Matthew Slaughter's Profile - Rotten Tomatoes

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Rating History

Toni Erdmann
Toni Erdmann (2016)
5 months ago via Rotten Tomatoes

5/5 What will ultimately be the difference between the original German film "Toni Erdmann" and its inevitable American remake - and the quality which makes it infinitely more satisfying - is its natural way of navigating that line between the mundane realities of human relationships and the exaggerated whimsy of your typical "feel good" comedic drama.

It is a remarkable feat that director Karen Ade has achieved in his film: Every note is played beautifully and honestly, and what could - and probably will in Hollywood hands - have become a predictably trite Dysfunctional Family Roadtrip Movie - is an emotionally engaging character and relationship study of profound depth and subtlety, despite (and because of) its effortlessly timed moments of absurdity. Its performers, each and every one of them, are magnificently natural, contributing to a sense of vérité.

Don't be concerned about your investment in the almost 3 hour runtime. It is worth each and every minute.

The Fits
The Fits (2016)
6 months ago via Rotten Tomatoes

4/5. Visceral and joyful. At just 72 minutes, Anna Rose Holmer's excursion into the world of a young adolescent boxing student as she discovers dance is an ephemeral cinematic masterclass in just about everything that most modern films lack.

Southland Tales
8 months ago via Rotten Tomatoes

Far more ambitious than "Donnie Darko", Richard Kelly's "Southland Tales" is not as successful a film but is not deserving of its 36% Rotten Tomatoes score or its reputation as a mess. It's a freaking oddball of a movie, replete with amazing detail and populated by a mostly intriguing ensemble cast.

Dwayne "the Rock" Johnson is surprisingly funny, and Sarah Michelle Gellar reminds us how wasted her talents have been by hollywood.

Where this grand opera of apocalyptic chaos falls flat is with the casting of Sean William Scott as a central character. He's got no screen presence and he's kinda boring to watch, so the film, and its spidery narrative, lacks a keystone.

Still, it's an incredible film - something like a bastard child of Magnolia and Pulp Fiction, made with Kelly's stylish melding of cinematography and carefully considered soundtracking, literally breaking into a Justin Timberlake-led video clip at one point, and effectively so. It's worth watching.

Margaret (2011)
8 months ago via Rotten Tomatoes


Around 100 minutes into Kenneth Lonergan's "Margaret" there is a long, slow pan across some of New York City's landscape which is followed by an unbroken shot of Lisa (played by Anna Paquin) walking through its indifferent crowds. The two shots run for several minutes and invite reflection as they breathe, complementing and solidifying the tone set in the opening of the film in which people move through the city in motion, set to Nico Muhly's evocative score.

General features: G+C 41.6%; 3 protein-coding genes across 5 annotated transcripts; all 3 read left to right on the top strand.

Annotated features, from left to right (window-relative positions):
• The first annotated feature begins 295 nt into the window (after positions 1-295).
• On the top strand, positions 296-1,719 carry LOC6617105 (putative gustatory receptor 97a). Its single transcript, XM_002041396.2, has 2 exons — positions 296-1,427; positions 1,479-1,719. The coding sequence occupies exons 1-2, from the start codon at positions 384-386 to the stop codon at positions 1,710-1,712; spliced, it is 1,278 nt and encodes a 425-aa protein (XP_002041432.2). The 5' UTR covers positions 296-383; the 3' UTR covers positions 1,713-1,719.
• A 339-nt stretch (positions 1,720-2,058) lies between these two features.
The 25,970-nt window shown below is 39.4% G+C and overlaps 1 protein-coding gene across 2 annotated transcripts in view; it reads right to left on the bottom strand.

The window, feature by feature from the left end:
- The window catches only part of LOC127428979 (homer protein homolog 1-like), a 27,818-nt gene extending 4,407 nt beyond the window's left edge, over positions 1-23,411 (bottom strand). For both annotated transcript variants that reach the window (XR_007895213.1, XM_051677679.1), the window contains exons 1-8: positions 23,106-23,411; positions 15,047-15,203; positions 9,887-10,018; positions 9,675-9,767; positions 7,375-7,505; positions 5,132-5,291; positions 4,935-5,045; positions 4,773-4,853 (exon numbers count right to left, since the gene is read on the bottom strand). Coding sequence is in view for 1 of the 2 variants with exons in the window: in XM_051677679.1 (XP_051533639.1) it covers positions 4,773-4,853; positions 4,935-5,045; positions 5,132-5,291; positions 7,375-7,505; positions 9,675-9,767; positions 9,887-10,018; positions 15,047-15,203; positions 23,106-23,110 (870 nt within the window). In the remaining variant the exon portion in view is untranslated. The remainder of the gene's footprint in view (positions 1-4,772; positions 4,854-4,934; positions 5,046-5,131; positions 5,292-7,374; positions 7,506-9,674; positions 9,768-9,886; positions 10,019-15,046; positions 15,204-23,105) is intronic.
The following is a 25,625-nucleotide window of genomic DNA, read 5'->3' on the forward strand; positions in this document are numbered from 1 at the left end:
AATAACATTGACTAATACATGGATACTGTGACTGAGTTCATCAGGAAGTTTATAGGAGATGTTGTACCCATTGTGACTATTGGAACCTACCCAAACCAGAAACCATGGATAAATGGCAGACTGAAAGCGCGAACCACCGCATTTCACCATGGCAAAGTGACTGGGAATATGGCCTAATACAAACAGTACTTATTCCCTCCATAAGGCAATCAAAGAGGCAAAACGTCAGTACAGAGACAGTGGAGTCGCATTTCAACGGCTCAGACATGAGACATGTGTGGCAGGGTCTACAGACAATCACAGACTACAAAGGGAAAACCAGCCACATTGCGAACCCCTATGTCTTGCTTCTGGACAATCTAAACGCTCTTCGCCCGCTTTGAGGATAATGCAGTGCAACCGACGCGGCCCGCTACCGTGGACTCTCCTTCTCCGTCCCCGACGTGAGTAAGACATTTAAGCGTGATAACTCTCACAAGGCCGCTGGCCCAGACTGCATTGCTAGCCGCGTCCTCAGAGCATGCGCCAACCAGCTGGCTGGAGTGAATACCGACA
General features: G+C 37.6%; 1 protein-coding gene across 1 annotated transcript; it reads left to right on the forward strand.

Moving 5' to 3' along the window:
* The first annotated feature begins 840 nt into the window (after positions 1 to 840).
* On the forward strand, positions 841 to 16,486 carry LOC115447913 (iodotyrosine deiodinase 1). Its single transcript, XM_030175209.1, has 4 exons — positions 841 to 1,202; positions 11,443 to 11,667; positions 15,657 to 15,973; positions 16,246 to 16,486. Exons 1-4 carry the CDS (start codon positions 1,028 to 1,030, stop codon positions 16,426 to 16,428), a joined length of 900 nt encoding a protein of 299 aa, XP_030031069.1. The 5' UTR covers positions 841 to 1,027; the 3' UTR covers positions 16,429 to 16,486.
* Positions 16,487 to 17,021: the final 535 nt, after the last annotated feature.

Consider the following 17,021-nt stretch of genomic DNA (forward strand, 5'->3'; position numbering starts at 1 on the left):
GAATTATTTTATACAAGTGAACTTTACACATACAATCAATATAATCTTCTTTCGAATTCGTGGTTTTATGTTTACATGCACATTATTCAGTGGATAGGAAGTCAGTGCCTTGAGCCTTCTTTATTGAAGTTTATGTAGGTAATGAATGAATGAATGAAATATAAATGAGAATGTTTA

There is an ache for connection and understanding at the heart of Kenneth Lonergan's "Margaret" which Anna Paquin brings to the screen with a vulnerability and depth not even hinted at during her 25 season slum as Sookie Stackhouse in "True Blood". Her incredible performance brings to mind Gena Rowlands when she worked with John Cassavetes. "Margaret" is not Cinéma vérité by any means - it is positively filmic. Yet, like a Cassavetes film, it invites the audience to participate in the life of its characters by showing them doing and talking about things in scene after scene which are not necessarily integral to its central or overarching narrative. These scenes serve to build a multidimensional portrait of its characters which, again, are allowed the space to breathe and develop.

There is music in the film but not everywhere, and when it's present it serves a purpose and creates a synergy with the cinematography which is rarely experienced in modern cinema.

It is unclear to this reviewer why this film, shot in 2005, was not released until 2011. Seen in its original theatrically released form (150 minutes), "Margaret" is an overwhelming experience, a film filled with beautiful, quiet moments and a near-magnificent character study. Smaller character parts as played Matt Damon, Jean Reno, Allison Janney and Mark Ruffalo are reminders of these actors talents as they fill their respective parts with nuance and complexity despite minimal screen time.

Reportedly, the director's preferred cut is three hours long. I haven't seen it, but I can say right here that the 150 minute cut is just incredible and works as a complete narrative, an exploration of the human condition and a character study in and of itself.

Arrival (2016)
8 months ago via Rotten Tomatoes

An often mesmeric film of grand proportions and beautiful nuance, "Arrival" builds a compelling narrative without relying too heavily on SF cinema archetypes and succeeds in transcending them.

Themes both political and relational are explored thoughtfully and meaningfully, as lead performers Adams and Renner imbue their performances with great emotional depth and vulnerability. There is some of Spielberg's "Close Encounters" to be found (of course), with director Villeneuve also (very effectively) focusing more on character reaction to events rather than bombarding us with effects, and shades of Nolan's "Interstellar" and Zemeckis' "Contact".

Yet the overwhelming feeling is that of a singular vision as executed by a visionary film maker, one which although is not as immediately impactful as, say, Villeneuve's "Prisoners" or Nolan's "Interstellar", is one which slowly continues to seep in after viewing and provoke thought in the days which follow.